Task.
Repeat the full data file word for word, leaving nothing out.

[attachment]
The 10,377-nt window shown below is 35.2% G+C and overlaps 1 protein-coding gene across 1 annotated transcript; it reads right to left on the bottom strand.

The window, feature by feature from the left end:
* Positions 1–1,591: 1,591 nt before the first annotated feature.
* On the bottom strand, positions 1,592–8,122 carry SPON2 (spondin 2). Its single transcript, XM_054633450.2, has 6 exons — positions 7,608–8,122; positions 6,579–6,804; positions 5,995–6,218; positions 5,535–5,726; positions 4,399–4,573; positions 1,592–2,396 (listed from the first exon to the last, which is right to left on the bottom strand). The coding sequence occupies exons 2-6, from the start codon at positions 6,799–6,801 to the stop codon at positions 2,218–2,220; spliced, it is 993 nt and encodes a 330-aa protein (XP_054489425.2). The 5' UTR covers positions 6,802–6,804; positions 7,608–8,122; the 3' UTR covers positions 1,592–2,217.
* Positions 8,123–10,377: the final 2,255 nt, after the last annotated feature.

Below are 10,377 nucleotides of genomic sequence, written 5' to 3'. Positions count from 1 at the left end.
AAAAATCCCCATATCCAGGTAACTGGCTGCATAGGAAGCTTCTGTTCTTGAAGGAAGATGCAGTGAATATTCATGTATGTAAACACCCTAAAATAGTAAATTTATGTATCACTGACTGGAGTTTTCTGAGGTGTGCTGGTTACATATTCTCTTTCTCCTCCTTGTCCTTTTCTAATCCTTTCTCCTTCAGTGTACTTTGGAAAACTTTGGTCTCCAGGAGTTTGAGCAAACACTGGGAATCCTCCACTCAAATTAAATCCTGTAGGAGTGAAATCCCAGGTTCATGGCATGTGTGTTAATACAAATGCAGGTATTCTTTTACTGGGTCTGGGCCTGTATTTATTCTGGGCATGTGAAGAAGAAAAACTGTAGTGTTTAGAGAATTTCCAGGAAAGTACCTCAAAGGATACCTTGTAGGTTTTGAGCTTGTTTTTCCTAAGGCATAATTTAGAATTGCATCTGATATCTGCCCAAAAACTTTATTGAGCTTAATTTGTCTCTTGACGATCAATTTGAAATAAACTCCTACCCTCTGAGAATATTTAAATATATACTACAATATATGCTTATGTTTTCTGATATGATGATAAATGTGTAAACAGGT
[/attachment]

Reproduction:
The 10,377-nt window shown below is 35.2% G+C and overlaps 1 protein-coding gene across 1 annotated transcript; it reads right to left on the bottom strand.

The window, feature by feature from the left end:
* Positions 1–1,591: 1,591 nt before the first annotated feature.
* On the bottom strand, positions 1,592–8,122 carry SPON2 (spondin 2). Its single transcript, XM_054633450.2, has 6 exons — positions 7,608–8,122; positions 6,579–6,804; positions 5,995–6,218; positions 5,535–5,726; positions 4,399–4,573; positions 1,592–2,396 (listed from the first exon to the last, which is right to left on the bottom strand). The coding sequence occupies exons 2-6, from the start codon at positions 6,799–6,801 to the stop codon at positions 2,218–2,220; spliced, it is 993 nt and encodes a 330-aa protein (XP_054489425.2). The 5' UTR covers positions 6,802–6,804; positions 7,608–8,122; the 3' UTR covers positions 1,592–2,217.
* Positions 8,123–10,377: the final 2,255 nt, after the last annotated feature.

Below are 10,377 nucleotides of genomic sequence, written 5' to 3'. Positions count from 1 at the left end.
AAAAATCCCCATATCCAGGTAACTGGCTGCATAGGAAGCTTCTGTTCTTGAAGGAAGATGCAGTGAATATTCATGTATGTAAACACCCTAAAATAGTAAATTTATGTATCACTGACTGGAGTTTTCTGAGGTGTGCTGGTTACATATTCTCTTTCTCCTCCTTGTCCTTTTCTAATCCTTTCTCCTTCAGTGTACTTTGGAAAACTTTGGTCTCCAGGAGTTTGAGCAAACACTGGGAATCCTCCACTCAAATTAAATCCTGTAGGAGTGAAATCCCAGGTTCATGGCATGTGTGTTAATACAAATGCAGGTATTCTTTTACTGGGTCTGGGCCTGTATTTATTCTGGGCATGTGAAGAAGAAAAACTGTAGTGTTTAGAGAATTTCCAGGAAAGTACCTCAAAGGATACCTTGTAGGTTTTGAGCTTGTTTTTCCTAAGGCATAATTTAGAATTGCATCTGATATCTGCCCAAAAACTTTATTGAGCTTAATTTGTCTCTTGACGATCAATTTGAAATAAACTCCTACCCTCTGAGAATATTTAAATATATACTACAATATATGCTTATGTTTTCTGATATGATGATAAATGTGTAAACAGGT